New Training: Understanding IPv4 and Subnetting
In this 6-video skill, CBT Nuggets trainer James Conrad covers the binary nature of IPv4 and teaches you how to subnet. Watch this new Windows 10 training.
Watch the full course: Microsoft Windows 10
This training includes:
47 minutes of training
You’ll learn these topics in this skill:
IPv4 Decimal to Binary
Custom Subnet for Hosts
Custom Subnet for Networks
Custom Subnet for Larger Hosts or Networks
A Brief Explanation Of Subnets
Networks only have so much capacity. Network addresses are a finite resource. It is estimated that the entire global IPV4 address space has been used. So how are businesses able to create networks? This is a complicated question to answer.
First, networks are segmented into globally or uniquely available spaces. A public IP address can communicate with the outside world (Eg. A webserver). Private IP addresses are generally assigned to private networks, though. For example, the router in your home has a public IP address while the laptops in your house would have private IP addresses. Devices with private addresses can communicate with the outside world with protocols like NAT.
This gets further complicated with subnets. Subnets are a way to break up network space into segments. Segmenting a network space won't be an issue for your home but it can be for a business with thousands of devices.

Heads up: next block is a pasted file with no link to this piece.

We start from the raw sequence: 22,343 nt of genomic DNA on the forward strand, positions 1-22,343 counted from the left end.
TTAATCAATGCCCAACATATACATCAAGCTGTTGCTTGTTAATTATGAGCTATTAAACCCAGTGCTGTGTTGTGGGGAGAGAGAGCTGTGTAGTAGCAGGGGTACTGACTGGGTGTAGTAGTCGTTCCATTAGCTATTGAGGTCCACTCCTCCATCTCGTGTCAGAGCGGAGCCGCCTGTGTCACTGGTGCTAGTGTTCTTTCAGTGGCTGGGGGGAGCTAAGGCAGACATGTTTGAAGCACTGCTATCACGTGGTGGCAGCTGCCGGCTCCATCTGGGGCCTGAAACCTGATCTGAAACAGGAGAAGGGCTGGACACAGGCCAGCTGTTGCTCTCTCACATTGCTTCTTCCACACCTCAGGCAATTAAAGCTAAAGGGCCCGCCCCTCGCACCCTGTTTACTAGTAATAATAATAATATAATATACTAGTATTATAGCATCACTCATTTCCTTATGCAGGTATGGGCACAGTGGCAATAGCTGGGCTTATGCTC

There are three classes of subnets:
Each subnet has a different limitation of addresses it can use. For instance, a Class C subnet only has access to 254 addresses.
Note that there are only 254 addresses available instead of 255. That's because one specific IP address is kept available for broadcasting typically, though this is not always the case.
Class A and Class B subnets have access to more IP addresses.
Devices on the same subnet can communicate with each other while devices on different subnets need some sort of bridge to pass along communications (like a router).
This is only an extremely brief summary of the IP address space and subnets. This article touches on a couple of topics with extremely large brush strokes. Segmenting networks with subnets is a much more in-depth topic.